Physics Formulae/Conservation and Continuity Equations

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This article is a summary of the laws, principles, defining quantities, and useful formulae in the analysis of Continuity and Conservation Equations.


To summarize essentails of physics, this section enumerates the classical conservation laws and continuity equations. All the following conservation laws carry through to modern physics, such as Quantum Mechanics, Relativity, Particle Physics and Quantum Relativity, though modifications to conserved quantities may be neccesary. Particle physics introduces new conservation laws, many in a different way using quantum numbers.

For any isolated system (i.e. independant of external agents/influences) the following laws apply to the whole system. Constituents of the system possesing these quantities may experiance changes, but the total amount of the quantity due to all constituents is constant.

Two equivalent ways of applying these in problems is by considering the quantities before and after an event, or considereing any two points in space and time, and equating the initial state of the sytem to the final, since the quantity is conserved.

Corresponding to conserved quantities are currents, current densities, or other time derivatives. These quantites must be conserved also since the amount of a conserved quantity associated with a system is invariant in space and time.

Classical Conservation[edit]

Conserved Quantity Constancy Equation System Equation/s Time Derivatives
Mass Mass current conservation


Linear Momentum

which can be written in equivalant ways, most useful forms are:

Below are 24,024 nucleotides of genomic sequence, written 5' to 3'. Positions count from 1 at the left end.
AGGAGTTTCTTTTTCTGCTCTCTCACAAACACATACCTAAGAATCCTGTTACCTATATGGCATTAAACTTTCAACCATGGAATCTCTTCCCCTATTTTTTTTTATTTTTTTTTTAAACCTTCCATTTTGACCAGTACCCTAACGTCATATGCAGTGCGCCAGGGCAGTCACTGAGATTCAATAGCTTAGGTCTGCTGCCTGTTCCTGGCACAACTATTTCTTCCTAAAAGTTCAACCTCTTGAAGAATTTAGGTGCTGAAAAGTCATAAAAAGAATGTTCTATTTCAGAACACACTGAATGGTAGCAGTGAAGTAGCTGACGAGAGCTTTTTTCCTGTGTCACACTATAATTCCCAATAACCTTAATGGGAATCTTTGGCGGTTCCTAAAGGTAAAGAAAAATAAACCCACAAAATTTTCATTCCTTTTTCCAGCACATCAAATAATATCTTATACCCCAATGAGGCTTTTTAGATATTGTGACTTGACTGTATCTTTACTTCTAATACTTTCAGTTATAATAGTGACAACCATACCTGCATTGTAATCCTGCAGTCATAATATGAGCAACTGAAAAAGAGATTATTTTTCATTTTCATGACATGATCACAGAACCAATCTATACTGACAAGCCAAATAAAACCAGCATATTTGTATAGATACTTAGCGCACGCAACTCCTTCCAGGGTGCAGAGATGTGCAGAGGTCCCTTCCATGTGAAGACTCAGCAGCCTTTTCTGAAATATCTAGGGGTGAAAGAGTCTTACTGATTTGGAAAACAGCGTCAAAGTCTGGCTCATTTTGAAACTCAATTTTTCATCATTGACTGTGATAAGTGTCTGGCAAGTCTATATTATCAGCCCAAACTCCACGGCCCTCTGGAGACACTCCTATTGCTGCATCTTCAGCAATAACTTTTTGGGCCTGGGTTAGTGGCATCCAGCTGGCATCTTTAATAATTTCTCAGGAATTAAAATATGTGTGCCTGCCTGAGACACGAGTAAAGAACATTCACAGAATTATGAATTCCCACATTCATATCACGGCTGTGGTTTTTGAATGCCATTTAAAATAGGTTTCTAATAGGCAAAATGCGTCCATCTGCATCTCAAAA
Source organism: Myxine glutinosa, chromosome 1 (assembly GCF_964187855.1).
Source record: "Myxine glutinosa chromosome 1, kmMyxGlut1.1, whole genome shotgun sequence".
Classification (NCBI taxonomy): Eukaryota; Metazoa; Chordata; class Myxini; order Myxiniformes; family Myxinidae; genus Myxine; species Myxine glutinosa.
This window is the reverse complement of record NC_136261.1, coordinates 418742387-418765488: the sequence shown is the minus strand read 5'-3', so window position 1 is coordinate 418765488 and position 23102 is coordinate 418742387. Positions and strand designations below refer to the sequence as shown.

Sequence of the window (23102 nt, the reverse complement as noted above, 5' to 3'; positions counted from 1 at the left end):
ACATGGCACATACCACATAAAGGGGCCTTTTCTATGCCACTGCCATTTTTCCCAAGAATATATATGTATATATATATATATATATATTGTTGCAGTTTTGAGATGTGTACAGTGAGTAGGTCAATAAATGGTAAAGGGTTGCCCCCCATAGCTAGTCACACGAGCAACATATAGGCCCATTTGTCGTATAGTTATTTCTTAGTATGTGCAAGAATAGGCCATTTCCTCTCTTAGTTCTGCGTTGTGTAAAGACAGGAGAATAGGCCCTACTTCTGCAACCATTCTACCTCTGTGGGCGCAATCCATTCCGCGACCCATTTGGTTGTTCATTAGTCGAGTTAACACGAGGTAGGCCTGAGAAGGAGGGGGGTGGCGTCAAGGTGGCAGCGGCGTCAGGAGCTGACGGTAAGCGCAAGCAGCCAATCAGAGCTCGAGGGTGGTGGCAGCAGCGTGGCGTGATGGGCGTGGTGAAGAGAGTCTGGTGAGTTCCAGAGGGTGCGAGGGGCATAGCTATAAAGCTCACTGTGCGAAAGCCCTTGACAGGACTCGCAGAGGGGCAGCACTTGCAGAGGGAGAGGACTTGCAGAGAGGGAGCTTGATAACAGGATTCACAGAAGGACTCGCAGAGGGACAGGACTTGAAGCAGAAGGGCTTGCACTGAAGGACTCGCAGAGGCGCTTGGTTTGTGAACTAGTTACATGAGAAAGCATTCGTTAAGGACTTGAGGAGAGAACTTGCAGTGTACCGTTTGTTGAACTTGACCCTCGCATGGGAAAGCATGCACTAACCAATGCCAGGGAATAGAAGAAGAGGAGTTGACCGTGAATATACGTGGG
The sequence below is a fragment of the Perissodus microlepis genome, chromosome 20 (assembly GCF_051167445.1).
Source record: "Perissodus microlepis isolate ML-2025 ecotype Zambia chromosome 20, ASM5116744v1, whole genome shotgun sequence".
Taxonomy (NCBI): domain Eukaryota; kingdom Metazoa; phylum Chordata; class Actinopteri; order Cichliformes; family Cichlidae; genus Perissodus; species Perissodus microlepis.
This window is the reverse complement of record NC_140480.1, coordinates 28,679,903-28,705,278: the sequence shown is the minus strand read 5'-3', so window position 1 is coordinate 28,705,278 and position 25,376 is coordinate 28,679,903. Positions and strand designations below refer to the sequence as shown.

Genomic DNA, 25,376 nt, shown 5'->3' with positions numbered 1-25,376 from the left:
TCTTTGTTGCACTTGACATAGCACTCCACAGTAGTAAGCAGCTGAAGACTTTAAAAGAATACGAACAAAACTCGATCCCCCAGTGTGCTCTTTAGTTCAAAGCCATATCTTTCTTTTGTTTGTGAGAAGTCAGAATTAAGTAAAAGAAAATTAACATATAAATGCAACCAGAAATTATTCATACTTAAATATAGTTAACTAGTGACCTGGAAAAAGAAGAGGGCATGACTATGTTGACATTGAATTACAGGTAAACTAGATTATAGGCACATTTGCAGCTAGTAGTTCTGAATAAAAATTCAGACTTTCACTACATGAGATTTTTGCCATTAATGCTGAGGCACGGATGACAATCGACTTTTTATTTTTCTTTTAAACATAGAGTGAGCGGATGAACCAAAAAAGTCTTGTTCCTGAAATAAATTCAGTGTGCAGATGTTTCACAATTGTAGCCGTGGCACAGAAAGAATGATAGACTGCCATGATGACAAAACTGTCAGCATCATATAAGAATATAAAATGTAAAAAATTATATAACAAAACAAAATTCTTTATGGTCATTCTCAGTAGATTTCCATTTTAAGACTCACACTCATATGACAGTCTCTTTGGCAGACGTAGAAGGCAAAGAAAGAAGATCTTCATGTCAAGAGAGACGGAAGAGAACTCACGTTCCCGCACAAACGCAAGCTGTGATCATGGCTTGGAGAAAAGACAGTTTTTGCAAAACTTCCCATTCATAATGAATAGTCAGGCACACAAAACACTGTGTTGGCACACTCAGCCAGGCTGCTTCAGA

Momentum current conservation

Momentum current density conservation

Total Angular Momentum

which can be written in equivalant ways, most useful forms are:

No analogue
Spin Angular Momentum Same as above
Orbital Angular Momentum Same as above
Energy

or simply

Power conservation

Intensity conservation

Charge Electric current conservation

Electric current density conservation

Classical Continuity Equations[edit]

Continuity equations describe transport of conserved quantities though a local region of space. Note that these equations are not fundamental simply because of conservation; they can be derived.


Continuity Description Nomenclature General Equation Simple Case
Hydrodynamics, Fluid Flow = Mass current current at the cross-section

= Volume mass density

= velocity field of fluid

= cross-section

Electromagnetism, Charge = Electric current at the cross-section

= Electric current density

= Volume electric charge density

= velocity of charge carriers

= cross-section

Quantum Mechnics, Probability = probablility current/flux


= probablility density function


External Links[edit]

Conservation Laws

Continiuity Equations